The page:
the rules of ketchup

I read this story on Gawker about an incident over ketchup use, and it prompted me to write a blog post about my very particular rules about ketchup. I don’t know if I’ve ever written them out before, but I have them and they are strict and unwavering. I know there’s something minorly OCD and/or phobic about them, but that’s just how it goes.

1. Obvi, no ketchup on hotdogs.(1)
2. Ketchup is to be used for fried potato products ONLY.(2) These are products that can be (and are) eaten with one’s fingers, namely french fries and tater tots. Ketchup should NOT be used with American Fries, hash browns, home fries, potato pancakes and other grill-y/fry-y potato items.
3. NEVER pour the ketchup ON the potato. ALWAYS dip the potato into the ketchup.
4. If/when one uses ketchup with said items, it is imperative to use the LEAST amount of ketchup possible to eat said side/meal. The goal is to finish the potato with the last bit of ketchup in the container/on the plate.
5. Do not recklessly and wantonly pour ketchup on the plate, creating a disgusting surplus of ketchup that you will have to be forced to look at during your meal.
6. Always be sure to check the freshness of the ketchup, particularly in diners, where they are very likely to “marry” the ketchups — combining old and new ketchups to save money — a practice that is highly illegal and widely done.
7. A light salting is often all a potato product needs.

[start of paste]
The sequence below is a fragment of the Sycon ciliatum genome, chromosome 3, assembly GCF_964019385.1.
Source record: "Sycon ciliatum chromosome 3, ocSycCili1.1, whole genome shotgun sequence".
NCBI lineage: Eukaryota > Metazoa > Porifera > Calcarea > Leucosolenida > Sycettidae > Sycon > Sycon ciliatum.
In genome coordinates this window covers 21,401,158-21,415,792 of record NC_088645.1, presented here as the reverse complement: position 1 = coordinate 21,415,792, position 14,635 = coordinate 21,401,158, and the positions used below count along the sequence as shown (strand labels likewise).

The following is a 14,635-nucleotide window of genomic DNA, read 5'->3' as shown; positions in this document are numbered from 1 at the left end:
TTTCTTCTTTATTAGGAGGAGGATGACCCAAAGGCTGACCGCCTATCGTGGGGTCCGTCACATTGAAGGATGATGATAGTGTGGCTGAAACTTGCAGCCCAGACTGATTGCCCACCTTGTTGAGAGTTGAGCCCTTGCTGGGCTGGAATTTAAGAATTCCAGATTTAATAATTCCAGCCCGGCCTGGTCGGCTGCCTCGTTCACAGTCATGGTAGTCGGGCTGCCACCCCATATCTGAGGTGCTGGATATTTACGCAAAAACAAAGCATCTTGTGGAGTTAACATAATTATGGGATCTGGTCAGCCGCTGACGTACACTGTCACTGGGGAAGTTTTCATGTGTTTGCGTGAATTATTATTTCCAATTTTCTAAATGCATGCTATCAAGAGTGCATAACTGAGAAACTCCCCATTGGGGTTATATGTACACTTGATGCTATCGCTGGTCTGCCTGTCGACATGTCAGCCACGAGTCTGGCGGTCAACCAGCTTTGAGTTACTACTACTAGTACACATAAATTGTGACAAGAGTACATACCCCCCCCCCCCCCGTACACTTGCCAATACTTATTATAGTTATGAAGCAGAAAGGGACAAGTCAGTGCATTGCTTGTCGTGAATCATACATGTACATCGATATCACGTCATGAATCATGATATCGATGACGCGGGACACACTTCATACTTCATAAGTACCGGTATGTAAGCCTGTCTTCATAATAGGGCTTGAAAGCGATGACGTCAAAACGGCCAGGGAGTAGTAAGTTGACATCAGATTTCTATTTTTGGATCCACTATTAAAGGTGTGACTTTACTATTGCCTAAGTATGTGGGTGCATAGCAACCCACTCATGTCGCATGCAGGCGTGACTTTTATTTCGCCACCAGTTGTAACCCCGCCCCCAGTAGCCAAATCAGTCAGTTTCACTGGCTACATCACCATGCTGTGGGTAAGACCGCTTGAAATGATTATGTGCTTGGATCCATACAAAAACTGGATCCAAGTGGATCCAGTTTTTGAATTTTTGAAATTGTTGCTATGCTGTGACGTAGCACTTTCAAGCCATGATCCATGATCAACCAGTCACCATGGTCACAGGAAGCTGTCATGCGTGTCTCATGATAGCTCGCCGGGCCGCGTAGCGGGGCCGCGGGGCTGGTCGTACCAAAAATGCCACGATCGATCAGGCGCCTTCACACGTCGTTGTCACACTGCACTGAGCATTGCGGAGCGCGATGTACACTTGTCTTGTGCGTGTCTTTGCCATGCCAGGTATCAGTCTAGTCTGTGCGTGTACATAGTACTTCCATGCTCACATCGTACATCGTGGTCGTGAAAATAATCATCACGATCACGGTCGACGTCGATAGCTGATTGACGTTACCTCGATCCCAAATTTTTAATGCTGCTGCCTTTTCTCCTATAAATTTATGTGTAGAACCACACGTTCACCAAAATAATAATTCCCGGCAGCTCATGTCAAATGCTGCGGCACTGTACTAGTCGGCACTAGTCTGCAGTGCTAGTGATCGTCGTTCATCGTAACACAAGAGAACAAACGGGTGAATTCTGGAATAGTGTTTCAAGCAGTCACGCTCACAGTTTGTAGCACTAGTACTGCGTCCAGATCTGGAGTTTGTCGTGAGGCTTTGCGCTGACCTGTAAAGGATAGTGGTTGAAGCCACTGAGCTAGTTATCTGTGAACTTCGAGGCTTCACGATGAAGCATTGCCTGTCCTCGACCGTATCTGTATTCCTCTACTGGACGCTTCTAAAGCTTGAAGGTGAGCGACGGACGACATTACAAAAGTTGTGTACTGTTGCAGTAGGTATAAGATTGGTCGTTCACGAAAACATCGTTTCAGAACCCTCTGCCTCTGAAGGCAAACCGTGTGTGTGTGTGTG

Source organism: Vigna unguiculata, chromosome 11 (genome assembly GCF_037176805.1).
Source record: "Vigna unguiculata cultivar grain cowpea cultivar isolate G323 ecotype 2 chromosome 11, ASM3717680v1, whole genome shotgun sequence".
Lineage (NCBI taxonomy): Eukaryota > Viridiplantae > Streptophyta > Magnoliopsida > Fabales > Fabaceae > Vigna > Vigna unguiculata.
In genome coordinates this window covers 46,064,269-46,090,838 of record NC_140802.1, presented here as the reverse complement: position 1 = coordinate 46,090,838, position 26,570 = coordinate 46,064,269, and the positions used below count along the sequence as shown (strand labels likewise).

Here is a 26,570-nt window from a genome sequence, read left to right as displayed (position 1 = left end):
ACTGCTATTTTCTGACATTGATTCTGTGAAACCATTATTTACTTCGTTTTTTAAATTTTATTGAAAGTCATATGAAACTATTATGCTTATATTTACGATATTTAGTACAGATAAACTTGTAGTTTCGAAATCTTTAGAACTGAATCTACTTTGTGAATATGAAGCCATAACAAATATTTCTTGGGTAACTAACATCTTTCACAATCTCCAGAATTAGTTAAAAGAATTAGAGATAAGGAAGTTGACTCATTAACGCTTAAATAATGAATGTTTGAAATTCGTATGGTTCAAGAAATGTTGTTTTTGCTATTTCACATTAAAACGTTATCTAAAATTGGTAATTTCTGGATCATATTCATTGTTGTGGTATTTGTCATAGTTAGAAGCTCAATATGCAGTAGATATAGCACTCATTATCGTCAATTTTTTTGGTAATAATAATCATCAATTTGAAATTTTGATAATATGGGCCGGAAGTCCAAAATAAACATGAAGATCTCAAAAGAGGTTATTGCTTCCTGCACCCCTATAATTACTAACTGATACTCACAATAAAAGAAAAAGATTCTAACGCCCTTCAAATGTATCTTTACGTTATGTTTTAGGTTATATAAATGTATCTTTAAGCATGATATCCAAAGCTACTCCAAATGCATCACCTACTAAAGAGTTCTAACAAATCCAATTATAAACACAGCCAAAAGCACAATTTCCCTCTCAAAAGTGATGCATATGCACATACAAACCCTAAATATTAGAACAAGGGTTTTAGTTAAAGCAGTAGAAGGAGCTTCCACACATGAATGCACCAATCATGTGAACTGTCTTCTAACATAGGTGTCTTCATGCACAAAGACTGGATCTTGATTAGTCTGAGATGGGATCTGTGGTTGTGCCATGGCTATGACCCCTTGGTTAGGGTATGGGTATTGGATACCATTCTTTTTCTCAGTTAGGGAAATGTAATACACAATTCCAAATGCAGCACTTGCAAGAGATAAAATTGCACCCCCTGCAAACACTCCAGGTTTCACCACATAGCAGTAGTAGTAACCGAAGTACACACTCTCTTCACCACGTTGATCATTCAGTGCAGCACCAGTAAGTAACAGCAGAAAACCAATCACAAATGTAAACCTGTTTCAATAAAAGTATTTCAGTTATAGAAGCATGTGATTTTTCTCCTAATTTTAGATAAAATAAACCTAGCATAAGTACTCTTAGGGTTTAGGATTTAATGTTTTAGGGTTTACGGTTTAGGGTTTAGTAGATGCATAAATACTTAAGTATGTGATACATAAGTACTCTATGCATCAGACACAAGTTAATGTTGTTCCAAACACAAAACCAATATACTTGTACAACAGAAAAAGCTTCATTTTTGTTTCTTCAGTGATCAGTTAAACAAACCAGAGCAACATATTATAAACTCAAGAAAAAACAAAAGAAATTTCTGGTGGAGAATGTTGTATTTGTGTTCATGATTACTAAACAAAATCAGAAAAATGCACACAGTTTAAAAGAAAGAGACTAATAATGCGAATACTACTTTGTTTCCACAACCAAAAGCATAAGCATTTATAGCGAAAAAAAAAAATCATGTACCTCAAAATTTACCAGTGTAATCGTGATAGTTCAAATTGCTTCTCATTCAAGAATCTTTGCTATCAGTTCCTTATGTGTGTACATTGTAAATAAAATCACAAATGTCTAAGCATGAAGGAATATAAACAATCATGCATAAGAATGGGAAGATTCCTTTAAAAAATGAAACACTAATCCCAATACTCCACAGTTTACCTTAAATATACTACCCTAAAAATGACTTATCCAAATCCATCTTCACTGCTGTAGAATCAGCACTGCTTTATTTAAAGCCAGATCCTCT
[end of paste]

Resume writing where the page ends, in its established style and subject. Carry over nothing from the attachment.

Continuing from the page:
(1) Truth be told, I only like mustard and raw onion. I’m not really even down for a Chicago dog, which I believe is mustard, onion, “sport pepper” (whatever the fuck that is), relish and tomato.

(2) There is one exception to this: chicken strips/tenders when they are too hot to eat, there is no BBQ sauce or they are so terrible they need some sort of accoutrement. Ketchup may be used as a dipping condiment in this situation, but other ketchup use rules apply.

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3 thoughts on “the rules of ketchup

  1. aaack. I left a huge comment about this but it was lost in logging into WordPress. Let’s leave it at: I love this post. You may keep the Chicago dogs (I’d rather eat some kind of italian beef dipped sandwich anyway). Celery salt on a hotdog? Any salt on a hotdog? You might as well smoke a cigarette and snort cocaine while you are at it.

  2. OK Miss Cheesehead, don’t comment on a Chicago Dog if you don’t at least do your research. A pickle is key, the bun must be poppyseed and steamed, and the relish has to be the neon green stuff. The sport pepper has to be perfect or leave it off as most do anyway. The key of the Chicago dog is that no one flavor dominates as they all blend together. The sport pepper if too hot or overwhelming tends to take over the tastebuds. This is also key, hot dogs are already cooked, so you just need to warm them up, many places grill them to death or boil them to the point of tastelessness. I also love a New York hot dog, ate one or 2 almost everyday while there for a full summer.

  3. Okay, Mr. Crowley, read the blog before going off the handle. :). I was going to mention the poppyseed bun, but didn’t. I said “I believe,” because I figured I was leaving something out, given I’m not a fan of the Chicago dog. For instance, I don’t like relish, especially not the neon green kind. Also, I was seeing something covering the dig in my mind, which would have been the pickle, but just chalked it up to the sport pepper. I never said “this is the definitive Chicago dog.” I know, because I only dig the M/O, which I think is a widely accepted alternative.

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